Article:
But as Justice William Brennan noted in his dissent, that answer didn't address the important question: should religion belong in the town hall, taxpayer-funded or not, at all? "The Court is carving out an exception to the Establishment Clause, rather than reshaping Establishment Clause doctrine …. If the Court were to judge legislative prayer through the unsentimental eye of our settled doctrine, it would have to strike it down as a clear violation of the Establishment Clause."
In other words, on the matter of legislative prayer, we still don't know the Court's opinion on whether the First Amendment's instruction that "Congress shall make no law respecting an establishment of religion" refers to government not establishing one particular religion or, as Justice Brennan argued, a prohibition on establishing the specter of religion itself. Unfortunately, that decision will have to wait.
Instead, we have this: "This case is about Christians aggressively imposing themselves on their fellow citizens with the power of government," said one attorney for the plaintiffs. To which the town, upon Galloway and Stephens's complaint, responded with a parade of Jewish, Ba'hai, and even Wiccan prayers. So much for the imposition of Christianity.
The problem with claiming offense at hearing something is that it can be solved by not hearing it or by hearing something else. Hence, the 30-minute separation between the prayer and the meeting becomes relevant, as are the "various faiths" represented, as is the board making known that meeting attendees were free to not participate in the prayers.
Worse yet, the facts of the case evince that the petitioners picked the fight for its own sake. By their own admission, Galloway and Stephens had no other reason to attend these board meetings: "The respondents have no standing to assert the interests of children or police officers or award recipients or permit applicants. They don't even claim to be in any of those categories," said their Thomas Hungar in Wednesday's argument. With one exception, they appeared at the meetings only to register opposition to the opening prayer. They were right to do so, but their objection rests much better on the grounds of principle than the claim of "offense" that too often misdirects these discussions of religion.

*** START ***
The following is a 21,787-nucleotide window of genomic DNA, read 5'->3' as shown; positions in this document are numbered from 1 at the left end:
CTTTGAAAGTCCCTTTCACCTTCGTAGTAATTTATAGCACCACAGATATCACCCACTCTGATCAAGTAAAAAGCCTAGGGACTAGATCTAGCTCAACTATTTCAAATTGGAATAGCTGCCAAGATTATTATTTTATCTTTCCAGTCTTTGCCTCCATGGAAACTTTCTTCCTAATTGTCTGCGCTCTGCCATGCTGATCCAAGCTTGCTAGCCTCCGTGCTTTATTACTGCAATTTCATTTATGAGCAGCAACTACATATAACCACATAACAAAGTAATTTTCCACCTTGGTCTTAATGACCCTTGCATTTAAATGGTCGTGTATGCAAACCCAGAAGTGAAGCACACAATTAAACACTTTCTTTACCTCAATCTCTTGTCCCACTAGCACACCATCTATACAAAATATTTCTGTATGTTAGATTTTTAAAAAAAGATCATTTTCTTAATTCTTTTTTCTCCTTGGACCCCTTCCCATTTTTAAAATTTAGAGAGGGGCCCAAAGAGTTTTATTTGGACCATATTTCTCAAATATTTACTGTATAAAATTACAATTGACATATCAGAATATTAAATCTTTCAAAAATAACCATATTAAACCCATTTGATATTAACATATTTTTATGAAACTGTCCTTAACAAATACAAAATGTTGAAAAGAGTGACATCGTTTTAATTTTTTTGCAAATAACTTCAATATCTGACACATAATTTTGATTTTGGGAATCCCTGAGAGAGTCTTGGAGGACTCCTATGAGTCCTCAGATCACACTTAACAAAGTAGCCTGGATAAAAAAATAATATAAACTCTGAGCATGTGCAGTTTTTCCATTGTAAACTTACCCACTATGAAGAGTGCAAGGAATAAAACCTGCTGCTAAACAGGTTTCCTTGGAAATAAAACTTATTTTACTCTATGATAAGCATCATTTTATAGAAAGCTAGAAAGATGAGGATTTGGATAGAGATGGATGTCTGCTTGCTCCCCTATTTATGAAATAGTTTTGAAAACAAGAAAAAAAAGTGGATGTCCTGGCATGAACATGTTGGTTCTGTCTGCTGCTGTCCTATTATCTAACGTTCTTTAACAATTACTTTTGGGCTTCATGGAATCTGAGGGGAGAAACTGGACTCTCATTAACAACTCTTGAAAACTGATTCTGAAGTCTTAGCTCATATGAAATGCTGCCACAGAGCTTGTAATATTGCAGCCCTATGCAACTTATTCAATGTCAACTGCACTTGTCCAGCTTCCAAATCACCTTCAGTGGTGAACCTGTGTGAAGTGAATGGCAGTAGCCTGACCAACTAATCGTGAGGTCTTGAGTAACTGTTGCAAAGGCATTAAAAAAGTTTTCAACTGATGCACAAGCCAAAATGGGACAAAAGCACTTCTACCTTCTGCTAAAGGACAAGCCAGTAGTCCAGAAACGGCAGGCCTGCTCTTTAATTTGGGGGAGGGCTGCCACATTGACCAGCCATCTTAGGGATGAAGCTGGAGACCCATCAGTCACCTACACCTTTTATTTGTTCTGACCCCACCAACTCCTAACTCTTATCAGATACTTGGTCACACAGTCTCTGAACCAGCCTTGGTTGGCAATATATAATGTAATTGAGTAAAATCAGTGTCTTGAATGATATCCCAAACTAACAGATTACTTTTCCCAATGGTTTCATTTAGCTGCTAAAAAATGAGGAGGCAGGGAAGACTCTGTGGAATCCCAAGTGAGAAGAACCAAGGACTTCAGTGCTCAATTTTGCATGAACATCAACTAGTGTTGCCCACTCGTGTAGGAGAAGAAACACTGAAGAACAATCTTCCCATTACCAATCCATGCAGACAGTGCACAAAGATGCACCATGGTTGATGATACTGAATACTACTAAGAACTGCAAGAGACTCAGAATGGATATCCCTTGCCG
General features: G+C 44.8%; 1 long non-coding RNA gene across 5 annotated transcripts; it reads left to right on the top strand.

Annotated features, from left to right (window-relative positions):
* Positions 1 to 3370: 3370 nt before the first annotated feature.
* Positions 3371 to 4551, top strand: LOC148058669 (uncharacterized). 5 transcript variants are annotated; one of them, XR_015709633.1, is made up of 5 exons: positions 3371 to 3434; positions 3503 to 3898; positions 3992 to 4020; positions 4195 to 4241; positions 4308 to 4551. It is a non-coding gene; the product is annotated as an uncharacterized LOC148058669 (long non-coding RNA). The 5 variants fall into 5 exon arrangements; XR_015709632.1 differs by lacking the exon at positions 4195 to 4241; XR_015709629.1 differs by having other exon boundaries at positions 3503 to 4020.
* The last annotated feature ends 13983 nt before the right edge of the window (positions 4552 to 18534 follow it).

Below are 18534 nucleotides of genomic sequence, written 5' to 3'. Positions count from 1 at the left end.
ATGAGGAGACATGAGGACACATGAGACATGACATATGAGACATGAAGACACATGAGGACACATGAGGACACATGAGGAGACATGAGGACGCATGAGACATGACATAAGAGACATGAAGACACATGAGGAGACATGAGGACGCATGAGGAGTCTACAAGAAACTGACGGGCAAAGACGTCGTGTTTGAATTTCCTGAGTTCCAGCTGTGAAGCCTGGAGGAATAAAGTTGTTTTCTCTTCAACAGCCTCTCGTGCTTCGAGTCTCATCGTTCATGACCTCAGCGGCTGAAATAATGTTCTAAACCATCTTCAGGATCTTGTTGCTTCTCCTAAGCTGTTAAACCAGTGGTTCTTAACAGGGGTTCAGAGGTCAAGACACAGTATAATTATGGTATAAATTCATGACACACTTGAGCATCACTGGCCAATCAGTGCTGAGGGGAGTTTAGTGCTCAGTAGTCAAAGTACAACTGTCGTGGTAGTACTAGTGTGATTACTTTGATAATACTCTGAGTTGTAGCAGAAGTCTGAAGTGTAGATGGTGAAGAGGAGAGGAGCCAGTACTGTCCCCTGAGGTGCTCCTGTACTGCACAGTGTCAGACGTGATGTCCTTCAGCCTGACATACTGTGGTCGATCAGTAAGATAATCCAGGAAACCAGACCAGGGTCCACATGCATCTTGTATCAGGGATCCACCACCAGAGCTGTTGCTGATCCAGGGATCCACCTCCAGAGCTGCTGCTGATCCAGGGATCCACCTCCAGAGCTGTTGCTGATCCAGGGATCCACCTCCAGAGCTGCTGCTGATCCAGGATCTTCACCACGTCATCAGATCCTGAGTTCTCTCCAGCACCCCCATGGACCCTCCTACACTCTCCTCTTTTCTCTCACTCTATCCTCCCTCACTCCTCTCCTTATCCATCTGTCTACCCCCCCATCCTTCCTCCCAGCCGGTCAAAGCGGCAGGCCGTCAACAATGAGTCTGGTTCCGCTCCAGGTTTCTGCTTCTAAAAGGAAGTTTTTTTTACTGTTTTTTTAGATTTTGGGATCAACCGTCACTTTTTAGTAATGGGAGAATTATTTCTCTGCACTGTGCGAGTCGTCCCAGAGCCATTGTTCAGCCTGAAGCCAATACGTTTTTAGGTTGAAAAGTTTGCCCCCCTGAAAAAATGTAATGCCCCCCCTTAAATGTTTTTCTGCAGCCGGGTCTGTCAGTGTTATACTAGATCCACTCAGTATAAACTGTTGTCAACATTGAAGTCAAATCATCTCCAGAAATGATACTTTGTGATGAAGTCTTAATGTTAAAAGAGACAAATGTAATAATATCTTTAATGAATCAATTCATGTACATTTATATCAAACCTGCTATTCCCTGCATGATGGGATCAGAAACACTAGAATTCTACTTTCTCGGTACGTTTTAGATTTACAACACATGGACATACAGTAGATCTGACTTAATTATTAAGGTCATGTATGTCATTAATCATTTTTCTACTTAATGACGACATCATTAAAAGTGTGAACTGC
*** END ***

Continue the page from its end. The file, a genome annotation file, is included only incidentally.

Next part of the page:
"We should assume," said Justice Scalia, contributing to a thought experiment posed by Justice Kagan on Wednesday, "that [after a town hall opened their meeting with a Christian prayer] the next day, before the same committee, a Muslim would lead the invocation, and the day after that an Orthodox Jew. I mean, it makes a difference whether it's just one denomination that is being used as chaplain or open to various denominations."
No, it doesn't. It matters that religious invocations have a place at an American town hall meeting, not that religions besides Christianity are also represented. Sadly for the proponents of secular government, Scalia was not the one who misconstrued this particular question before the Court. That confusion was provided by the petitioning parties.